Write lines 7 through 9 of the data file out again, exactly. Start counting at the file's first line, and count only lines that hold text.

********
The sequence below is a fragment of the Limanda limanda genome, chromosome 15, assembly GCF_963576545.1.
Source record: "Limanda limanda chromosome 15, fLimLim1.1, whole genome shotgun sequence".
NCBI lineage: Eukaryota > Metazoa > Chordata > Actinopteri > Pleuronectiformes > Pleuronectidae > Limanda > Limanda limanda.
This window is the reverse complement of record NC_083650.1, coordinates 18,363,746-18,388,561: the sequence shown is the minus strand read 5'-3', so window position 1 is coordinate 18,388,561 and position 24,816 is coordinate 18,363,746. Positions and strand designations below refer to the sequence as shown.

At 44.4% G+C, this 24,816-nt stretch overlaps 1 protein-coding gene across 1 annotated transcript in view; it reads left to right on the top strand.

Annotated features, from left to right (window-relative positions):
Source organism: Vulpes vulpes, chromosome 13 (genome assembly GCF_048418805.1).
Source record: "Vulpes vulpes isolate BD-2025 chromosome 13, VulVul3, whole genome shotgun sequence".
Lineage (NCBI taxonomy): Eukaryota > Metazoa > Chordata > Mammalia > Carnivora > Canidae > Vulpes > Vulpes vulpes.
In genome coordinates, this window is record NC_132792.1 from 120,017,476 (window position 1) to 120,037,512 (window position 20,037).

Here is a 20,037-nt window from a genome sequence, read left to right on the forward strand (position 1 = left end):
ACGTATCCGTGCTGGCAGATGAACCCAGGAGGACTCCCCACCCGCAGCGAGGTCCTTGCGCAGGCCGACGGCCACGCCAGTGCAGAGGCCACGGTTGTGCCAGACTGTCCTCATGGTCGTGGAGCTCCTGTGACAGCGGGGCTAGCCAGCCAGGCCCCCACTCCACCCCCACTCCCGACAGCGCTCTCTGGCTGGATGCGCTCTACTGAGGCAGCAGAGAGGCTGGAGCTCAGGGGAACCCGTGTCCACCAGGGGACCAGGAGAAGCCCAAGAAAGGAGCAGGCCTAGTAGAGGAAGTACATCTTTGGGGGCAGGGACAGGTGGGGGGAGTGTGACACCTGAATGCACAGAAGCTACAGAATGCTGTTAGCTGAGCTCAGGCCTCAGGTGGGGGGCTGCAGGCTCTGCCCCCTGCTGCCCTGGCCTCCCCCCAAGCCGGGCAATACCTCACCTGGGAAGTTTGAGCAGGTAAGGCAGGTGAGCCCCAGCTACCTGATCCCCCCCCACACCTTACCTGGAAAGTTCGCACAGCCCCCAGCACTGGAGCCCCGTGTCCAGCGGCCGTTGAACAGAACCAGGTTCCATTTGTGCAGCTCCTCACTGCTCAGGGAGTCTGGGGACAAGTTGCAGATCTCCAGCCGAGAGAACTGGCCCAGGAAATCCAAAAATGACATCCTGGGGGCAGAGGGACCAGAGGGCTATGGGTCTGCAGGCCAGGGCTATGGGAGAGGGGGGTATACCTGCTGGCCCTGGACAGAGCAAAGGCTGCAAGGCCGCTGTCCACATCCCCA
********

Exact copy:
Source organism: Vulpes vulpes, chromosome 13 (genome assembly GCF_048418805.1).
Source record: "Vulpes vulpes isolate BD-2025 chromosome 13, VulVul3, whole genome shotgun sequence".
Lineage (NCBI taxonomy): Eukaryota > Metazoa > Chordata > Mammalia > Carnivora > Canidae > Vulpes > Vulpes vulpes.